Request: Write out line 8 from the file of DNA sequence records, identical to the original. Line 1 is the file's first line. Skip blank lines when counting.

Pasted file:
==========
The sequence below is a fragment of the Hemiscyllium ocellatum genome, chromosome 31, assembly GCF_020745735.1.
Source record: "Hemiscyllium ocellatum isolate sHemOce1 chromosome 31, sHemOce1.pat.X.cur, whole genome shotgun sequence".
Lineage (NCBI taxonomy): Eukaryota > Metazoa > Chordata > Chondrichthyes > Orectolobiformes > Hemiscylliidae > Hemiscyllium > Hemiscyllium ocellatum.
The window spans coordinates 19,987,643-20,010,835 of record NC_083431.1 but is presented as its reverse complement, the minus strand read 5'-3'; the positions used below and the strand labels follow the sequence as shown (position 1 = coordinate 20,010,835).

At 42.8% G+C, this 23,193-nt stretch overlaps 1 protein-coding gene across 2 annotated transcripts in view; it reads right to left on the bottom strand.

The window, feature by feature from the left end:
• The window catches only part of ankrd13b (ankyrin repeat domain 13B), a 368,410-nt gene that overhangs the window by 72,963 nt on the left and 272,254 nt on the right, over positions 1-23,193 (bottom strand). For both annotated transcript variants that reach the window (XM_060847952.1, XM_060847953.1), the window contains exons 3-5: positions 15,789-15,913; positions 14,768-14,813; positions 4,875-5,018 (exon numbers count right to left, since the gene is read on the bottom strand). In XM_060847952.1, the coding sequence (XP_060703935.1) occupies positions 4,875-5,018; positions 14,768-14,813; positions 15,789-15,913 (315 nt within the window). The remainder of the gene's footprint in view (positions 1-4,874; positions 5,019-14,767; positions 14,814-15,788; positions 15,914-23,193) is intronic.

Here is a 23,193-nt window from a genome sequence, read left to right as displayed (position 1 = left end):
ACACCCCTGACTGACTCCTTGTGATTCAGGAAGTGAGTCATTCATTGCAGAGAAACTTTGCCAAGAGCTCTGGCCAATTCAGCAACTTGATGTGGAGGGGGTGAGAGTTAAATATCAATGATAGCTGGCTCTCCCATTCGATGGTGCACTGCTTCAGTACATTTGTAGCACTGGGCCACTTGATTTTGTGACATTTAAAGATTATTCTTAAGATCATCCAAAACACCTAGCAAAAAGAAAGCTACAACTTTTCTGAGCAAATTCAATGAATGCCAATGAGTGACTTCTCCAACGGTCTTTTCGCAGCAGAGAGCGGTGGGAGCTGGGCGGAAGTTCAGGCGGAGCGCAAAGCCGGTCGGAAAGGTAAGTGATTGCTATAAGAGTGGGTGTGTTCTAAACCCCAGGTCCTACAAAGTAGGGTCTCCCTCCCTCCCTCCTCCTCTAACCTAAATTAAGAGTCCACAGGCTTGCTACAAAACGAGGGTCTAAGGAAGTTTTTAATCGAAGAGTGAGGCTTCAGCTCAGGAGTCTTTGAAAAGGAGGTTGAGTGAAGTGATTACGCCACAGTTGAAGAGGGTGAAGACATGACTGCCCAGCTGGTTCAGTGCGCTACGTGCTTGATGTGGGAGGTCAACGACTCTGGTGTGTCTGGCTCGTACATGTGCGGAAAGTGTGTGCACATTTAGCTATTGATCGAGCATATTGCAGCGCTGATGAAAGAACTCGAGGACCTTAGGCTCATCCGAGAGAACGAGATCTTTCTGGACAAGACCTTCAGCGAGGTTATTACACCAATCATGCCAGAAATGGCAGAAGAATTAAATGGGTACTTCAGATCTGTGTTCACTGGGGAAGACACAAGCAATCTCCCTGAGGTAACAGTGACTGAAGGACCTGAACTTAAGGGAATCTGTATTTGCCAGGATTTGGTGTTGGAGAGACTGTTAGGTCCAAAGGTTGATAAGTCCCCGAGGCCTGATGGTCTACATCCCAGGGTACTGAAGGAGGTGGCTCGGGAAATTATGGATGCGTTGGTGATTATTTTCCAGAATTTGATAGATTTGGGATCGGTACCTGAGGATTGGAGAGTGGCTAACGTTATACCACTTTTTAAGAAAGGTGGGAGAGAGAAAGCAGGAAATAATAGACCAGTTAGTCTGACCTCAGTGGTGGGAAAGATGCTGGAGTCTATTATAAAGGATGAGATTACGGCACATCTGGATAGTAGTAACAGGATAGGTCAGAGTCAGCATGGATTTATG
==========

Here is a 23,193-nt window from a genome sequence, read left to right as displayed (position 1 = left end):